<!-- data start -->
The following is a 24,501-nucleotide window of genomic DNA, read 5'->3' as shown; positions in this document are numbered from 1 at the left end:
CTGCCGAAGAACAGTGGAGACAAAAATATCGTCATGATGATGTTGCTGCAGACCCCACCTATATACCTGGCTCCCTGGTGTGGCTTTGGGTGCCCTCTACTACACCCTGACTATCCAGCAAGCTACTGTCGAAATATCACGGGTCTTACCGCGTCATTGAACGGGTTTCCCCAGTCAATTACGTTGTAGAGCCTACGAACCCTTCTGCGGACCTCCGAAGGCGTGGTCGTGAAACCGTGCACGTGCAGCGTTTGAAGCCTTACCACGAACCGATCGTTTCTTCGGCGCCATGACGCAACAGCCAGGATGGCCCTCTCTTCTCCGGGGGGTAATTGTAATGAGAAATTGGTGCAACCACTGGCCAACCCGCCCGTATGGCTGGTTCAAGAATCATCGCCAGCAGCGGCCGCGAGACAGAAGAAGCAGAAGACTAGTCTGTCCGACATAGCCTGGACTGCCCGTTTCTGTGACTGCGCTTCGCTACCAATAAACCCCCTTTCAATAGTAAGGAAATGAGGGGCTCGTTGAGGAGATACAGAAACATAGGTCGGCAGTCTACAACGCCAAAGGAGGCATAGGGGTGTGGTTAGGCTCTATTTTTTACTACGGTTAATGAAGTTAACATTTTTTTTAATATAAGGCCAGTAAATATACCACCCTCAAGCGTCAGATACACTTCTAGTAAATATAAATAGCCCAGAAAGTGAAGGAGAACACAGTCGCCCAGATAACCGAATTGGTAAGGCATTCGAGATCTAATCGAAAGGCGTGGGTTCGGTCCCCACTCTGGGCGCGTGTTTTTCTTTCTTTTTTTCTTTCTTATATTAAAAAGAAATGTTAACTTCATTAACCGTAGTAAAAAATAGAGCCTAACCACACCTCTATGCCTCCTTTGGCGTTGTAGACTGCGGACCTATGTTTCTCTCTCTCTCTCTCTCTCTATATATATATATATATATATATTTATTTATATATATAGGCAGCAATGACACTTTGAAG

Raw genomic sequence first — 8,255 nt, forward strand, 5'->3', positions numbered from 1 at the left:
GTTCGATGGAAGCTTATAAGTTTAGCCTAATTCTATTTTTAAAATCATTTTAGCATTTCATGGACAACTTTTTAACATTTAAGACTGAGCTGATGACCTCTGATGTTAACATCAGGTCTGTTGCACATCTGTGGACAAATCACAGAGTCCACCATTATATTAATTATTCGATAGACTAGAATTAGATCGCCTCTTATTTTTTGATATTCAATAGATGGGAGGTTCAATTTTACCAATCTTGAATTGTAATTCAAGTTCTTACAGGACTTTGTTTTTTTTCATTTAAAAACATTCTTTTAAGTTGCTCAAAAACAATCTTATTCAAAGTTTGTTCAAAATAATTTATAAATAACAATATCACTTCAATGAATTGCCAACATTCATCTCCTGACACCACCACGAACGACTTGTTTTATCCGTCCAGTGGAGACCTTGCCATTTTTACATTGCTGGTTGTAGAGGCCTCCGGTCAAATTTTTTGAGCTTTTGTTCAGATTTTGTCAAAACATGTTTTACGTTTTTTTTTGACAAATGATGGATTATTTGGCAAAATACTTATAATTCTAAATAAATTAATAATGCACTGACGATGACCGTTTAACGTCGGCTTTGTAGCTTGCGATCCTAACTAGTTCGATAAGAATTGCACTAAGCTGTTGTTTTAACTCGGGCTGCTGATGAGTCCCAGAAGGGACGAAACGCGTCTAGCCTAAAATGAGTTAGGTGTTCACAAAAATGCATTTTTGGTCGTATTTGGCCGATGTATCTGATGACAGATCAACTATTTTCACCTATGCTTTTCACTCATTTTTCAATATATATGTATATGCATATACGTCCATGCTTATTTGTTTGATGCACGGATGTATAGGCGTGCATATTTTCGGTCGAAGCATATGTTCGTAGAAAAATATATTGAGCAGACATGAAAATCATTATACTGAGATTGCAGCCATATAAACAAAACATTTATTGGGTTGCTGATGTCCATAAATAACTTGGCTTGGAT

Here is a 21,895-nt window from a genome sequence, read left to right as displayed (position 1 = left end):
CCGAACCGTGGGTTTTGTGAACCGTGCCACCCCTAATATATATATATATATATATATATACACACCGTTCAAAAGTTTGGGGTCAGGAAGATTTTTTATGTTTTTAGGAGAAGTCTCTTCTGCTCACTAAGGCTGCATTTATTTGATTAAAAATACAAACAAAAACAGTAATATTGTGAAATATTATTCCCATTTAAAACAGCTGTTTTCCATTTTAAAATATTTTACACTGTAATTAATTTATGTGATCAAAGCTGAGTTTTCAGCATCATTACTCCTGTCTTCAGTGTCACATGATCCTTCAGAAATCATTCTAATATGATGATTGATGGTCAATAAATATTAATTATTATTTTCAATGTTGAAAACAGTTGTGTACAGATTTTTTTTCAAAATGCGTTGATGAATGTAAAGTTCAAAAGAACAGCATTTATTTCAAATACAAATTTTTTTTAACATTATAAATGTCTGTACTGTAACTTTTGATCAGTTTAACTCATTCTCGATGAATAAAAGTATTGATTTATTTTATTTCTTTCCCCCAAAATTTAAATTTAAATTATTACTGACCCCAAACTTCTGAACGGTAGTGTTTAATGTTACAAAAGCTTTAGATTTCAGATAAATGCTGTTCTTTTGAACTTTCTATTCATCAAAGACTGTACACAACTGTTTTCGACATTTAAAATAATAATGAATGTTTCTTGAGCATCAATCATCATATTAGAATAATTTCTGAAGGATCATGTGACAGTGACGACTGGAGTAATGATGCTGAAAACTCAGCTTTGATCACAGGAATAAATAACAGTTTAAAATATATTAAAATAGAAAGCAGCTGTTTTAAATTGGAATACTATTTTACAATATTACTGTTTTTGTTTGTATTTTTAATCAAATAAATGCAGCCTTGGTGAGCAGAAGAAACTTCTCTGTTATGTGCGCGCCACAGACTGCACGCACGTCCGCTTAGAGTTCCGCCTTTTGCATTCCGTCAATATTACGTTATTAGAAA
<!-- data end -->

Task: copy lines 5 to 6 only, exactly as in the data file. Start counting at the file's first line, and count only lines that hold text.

Here is a 21,895-nt window from a genome sequence, read left to right as displayed (position 1 = left end):
CCGAACCGTGGGTTTTGTGAACCGTGCCACCCCTAATATATATATATATATATATATATACACACCGTTCAAAAGTTTGGGGTCAGGAAGATTTTTTATGTTTTTAGGAGAAGTCTCTTCTGCTCACTAAGGCTGCATTTATTTGATTAAAAATACAAACAAAAACAGTAATATTGTGAAATATTATTCCCATTTAAAACAGCTGTTTTCCATTTTAAAATATTTTACACTGTAATTAATTTATGTGATCAAAGCTGAGTTTTCAGCATCATTACTCCTGTCTTCAGTGTCACATGATCCTTCAGAAATCATTCTAATATGATGATTGATGGTCAATAAATATTAATTATTATTTTCAATGTTGAAAACAGTTGTGTACAGATTTTTTTTCAAAATGCGTTGATGAATGTAAAGTTCAAAAGAACAGCATTTATTTCAAATACAAATTTTTTTTAACATTATAAATGTCTGTACTGTAACTTTTGATCAGTTTAACTCATTCTCGATGAATAAAAGTATTGATTTATTTTATTTCTTTCCCCCAAAATTTAAATTTAAATTATTACTGACCCCAAACTTCTGAACGGTAGTGTTTAATGTTACAAAAGCTTTAGATTTCAGATAAATGCTGTTCTTTTGAACTTTCTATTCATCAAAGACTGTACACAACTGTTTTCGACATTTAAAATAATAATGAATGTTTCTTGAGCATCAATCATCATATTAGAATAATTTCTGAAGGATCATGTGACAGTGACGACTGGAGTAATGATGCTGAAAACTCAGCTTTGATCACAGGAATAAATAACAGTTTAAAATATATTAAAATAGAAAGCAGCTGTTTTAAATTGGAATACTATTTTACAATATTACTGTTTTTGTTTGTATTTTTAATCAAATAAATGCAGCCTTGGTGAGCAGAAGAAACTTCTCTGTTATGTGCGCGCCACAGACTGCACGCACGTCCGCTTAGAGTTCCGCCTTTTGCATTCCGTCAATATTACGTTATTAGAAA